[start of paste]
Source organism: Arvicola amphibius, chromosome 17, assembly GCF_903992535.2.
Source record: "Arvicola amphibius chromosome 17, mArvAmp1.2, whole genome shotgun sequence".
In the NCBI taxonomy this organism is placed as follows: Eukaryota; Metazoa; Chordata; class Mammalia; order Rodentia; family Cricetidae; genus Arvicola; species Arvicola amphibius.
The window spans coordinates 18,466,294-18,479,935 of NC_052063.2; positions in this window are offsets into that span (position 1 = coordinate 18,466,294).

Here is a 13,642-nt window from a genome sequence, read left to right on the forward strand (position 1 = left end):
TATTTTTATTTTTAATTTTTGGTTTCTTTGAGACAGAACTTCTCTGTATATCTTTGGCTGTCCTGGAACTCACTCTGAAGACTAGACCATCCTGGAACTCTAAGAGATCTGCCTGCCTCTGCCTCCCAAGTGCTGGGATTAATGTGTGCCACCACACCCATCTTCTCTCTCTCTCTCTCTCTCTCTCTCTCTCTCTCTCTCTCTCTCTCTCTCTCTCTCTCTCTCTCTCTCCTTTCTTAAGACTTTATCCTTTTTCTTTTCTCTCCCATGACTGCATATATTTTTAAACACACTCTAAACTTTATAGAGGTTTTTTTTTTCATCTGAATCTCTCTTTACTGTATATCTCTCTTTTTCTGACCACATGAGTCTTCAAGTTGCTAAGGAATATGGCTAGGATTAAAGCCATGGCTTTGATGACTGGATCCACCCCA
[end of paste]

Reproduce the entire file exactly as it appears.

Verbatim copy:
Source organism: Arvicola amphibius, chromosome 17, assembly GCF_903992535.2.
Source record: "Arvicola amphibius chromosome 17, mArvAmp1.2, whole genome shotgun sequence".
In the NCBI taxonomy this organism is placed as follows: Eukaryota; Metazoa; Chordata; class Mammalia; order Rodentia; family Cricetidae; genus Arvicola; species Arvicola amphibius.
The window spans coordinates 18,466,294-18,479,935 of NC_052063.2; positions in this window are offsets into that span (position 1 = coordinate 18,466,294).

Here is a 13,642-nt window from a genome sequence, read left to right on the forward strand (position 1 = left end):
TATTTTTATTTTTAATTTTTGGTTTCTTTGAGACAGAACTTCTCTGTATATCTTTGGCTGTCCTGGAACTCACTCTGAAGACTAGACCATCCTGGAACTCTAAGAGATCTGCCTGCCTCTGCCTCCCAAGTGCTGGGATTAATGTGTGCCACCACACCCATCTTCTCTCTCTCTCTCTCTCTCTCTCTCTCTCTCTCTCTCTCTCTCTCTCTCTCTCTCTCTCTCTCTCTCCTTTCTTAAGACTTTATCCTTTTTCTTTTCTCTCCCATGACTGCATATATTTTTAAACACACTCTAAACTTTATAGAGGTTTTTTTTTTCATCTGAATCTCTCTTTACTGTATATCTCTCTTTTTCTGACCACATGAGTCTTCAAGTTGCTAAGGAATATGGCTAGGATTAAAGCCATGGCTTTGATGACTGGATCCACCCCA